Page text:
Skip to comments.Jefferson/Madison/Franklin Hated God ! ?
Posted on 05/29/2005 3:58:59 PM PDT by Para-Ord.45
Having a go round with an atheist who flung this at me.
Can anyone expound on the overall context and meaning ?
I almost shudder at the thought of alluding to the most fatal example of the abuses of grief which the history of mankind has preserved--the Cross. Consider what calamities that engine of grief has produced!"--John Adams in a letter to Thomas Jefferson
"But how has it happened that millions of fables, tales, legaends, hae been blended with both Jewish and Chiistian revelation that have made them the most bloody religion that ever existed.--John Adams in a letter to F.A. Van der Kamp, Dec. 27, 1816, _2000_Years_of_Disbelief_, John A. Haught
"The divinity of Jesus is made a convenient cover for absurdity. Nowhere in the Gospels do we find a precept for Creeds, Confessions, Oaths, Doctrines, and whole carloads of other foolish trumpery that we find in Christianity." --John Adams
Lighthouses are more helpful than churches."--Benjamin Franklin, _Poor_Richard_, 1758
"The way to see by faith is to shut the eye of reason."--Benjamin Franklin, _Poor_Richard_, 1758
"I cannot conceive otherwise than that He, the Infinite Father, expects or requires no worship or praise from us, but that He is even infinitely above it." -- Benjamin Franklin, _Articles_Of_Belief_and_Acts_of_Religion_, Nov.20, 1728
"I wish it (Christianity) were more productive of good works ... I mean real good works ... not holy day keeping, sermon-hearing ... or making long prayers, filled with flatteries and compliments despised by wise men, and much less capable of pleasing the Deity." -- Benjamin Franklin , _Works_ Vol.VII, p.75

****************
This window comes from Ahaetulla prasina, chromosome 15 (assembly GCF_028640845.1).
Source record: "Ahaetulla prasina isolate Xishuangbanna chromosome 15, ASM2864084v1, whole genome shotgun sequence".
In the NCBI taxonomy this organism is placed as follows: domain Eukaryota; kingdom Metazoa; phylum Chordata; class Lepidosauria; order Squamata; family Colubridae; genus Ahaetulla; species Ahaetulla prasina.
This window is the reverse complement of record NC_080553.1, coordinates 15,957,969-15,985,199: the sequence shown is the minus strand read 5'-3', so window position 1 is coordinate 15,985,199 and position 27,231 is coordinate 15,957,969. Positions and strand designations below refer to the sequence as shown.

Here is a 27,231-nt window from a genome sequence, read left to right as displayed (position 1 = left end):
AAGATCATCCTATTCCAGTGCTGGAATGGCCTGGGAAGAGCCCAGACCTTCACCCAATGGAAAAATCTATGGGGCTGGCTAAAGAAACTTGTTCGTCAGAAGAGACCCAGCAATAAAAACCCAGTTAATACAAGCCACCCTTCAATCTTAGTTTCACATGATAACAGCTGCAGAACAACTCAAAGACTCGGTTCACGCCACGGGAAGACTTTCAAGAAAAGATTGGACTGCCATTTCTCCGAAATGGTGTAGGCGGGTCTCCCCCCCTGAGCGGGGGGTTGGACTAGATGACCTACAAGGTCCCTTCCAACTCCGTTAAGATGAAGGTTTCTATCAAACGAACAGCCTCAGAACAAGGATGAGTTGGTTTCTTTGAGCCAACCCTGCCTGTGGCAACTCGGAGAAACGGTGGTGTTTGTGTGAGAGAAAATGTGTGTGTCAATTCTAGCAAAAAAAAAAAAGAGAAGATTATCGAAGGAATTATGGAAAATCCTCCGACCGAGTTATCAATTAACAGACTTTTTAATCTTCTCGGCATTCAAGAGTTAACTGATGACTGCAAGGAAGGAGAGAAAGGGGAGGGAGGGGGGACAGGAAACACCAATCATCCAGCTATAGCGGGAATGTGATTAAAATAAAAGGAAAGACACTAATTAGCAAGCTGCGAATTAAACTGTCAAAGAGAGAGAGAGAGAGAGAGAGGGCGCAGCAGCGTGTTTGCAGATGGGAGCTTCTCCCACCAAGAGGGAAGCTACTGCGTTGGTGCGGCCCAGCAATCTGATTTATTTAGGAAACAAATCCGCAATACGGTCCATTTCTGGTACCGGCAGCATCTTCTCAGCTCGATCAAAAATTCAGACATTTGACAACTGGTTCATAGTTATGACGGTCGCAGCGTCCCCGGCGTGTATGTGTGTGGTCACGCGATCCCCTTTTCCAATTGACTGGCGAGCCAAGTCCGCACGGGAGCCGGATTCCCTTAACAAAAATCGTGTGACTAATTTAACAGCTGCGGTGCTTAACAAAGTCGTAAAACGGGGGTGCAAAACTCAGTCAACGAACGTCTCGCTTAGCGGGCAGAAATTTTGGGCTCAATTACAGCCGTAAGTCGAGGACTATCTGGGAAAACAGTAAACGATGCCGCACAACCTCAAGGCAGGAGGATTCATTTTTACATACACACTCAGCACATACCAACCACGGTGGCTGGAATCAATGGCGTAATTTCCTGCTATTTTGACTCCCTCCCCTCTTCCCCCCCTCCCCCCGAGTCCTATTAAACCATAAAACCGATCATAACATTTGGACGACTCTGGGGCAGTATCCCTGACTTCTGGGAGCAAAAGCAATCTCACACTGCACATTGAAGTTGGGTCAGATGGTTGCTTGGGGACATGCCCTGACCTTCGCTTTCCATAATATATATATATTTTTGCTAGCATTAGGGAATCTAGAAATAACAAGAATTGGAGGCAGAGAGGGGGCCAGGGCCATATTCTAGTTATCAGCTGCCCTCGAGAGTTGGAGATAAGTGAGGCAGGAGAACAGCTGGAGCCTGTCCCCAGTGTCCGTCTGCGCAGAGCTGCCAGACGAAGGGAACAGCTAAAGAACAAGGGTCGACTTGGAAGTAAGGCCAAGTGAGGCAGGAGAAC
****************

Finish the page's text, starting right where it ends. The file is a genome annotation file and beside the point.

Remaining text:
"If we look back into history for the character of the present sects of Christianity, we shall find few that have not in turns been persecutors and complainers of persecution. The primitive Christians thought persecution extremely wrong in Pagans, but practiced it on one another. The first Protestants of the Church of England blamed persecution on the Roman church, but preactied i on the Puritans. They found it wrong in Bishops, but fell into the practice both here (England) and in New England"--Benjamin Franklin, _Poor_Richard_, 1758
"When a religion is good, I conceive it will support itself; and when it does not support itself, and God does not take care to support it so that its professors are obliged to call for help of the civil power, 'tis a sign, I apprehend, of its being a bad one." -- Benjamin Franklin, _2000_Years_of_Disbelief_ by James A. Haught
"Religion I found to be without any tendency to inspire, promote, or confirm morality, serves principally to divide us and make us unfriendly to one another."--Benjamin Franklin
"Shake off all the fears of servile prejudices, under which weak minds are serviley crouched. Fix reason firmly in her seat, and call on her tribunal for every fact, every opinion. Question with boldness even the existence of a God, because, if there be one, he must more approve of the homage of reason than that of blind faith." -- Thomas Jefferson
"Believing with you that religion is a matter which lies solely between man and his God, that he owes account to none other for his faith or his worship, that the legislative powers of government reach actions only, and not opinions, I contemplate with sovereign reverence that act of the whole American people which declared that their legislature should 'make no law respecting an establishment of religion, or prohibiting the free exercise thereof,' thus building a wall of separation between church and State."--Thomas Jefferson to the Danbury Baptist Association on Jan. 1, 1802, _The_Writings_of_Thomas_Jefferson_Memorial_Edition_, edited by Lipscomb and Bergh, 1903-04, 16:281
"The legitimate powers of government extend to such acts only as are injurious to others. But it does me no injury for my neighbor to say there are twenty gods, or no God. It neither picks my pocket nor breaks my leg."--Thomas Jefferson, _Notes_on_Virginia_, _Jefferson_the_President:_First_Term_1801-1805_, Dumas Malon, Boston: Little Brown and Company, 1970, p. 191
"...no man shall be compelled to frequent or support any religious worship ministry or shall otherwise suffer on account of his religious opinions or belief, but all men shall be free to profess and by argument to maintain, their opinions in matters of religion, and that the same shall in no wise.. affect their civil capacities."--Thomas Jefferson, _Statute_for_Religious_Freedom_, 1779, _The_Papers_of_Thomas_Jefferson_, edited by Julron P. Boyd, 1950, 2:546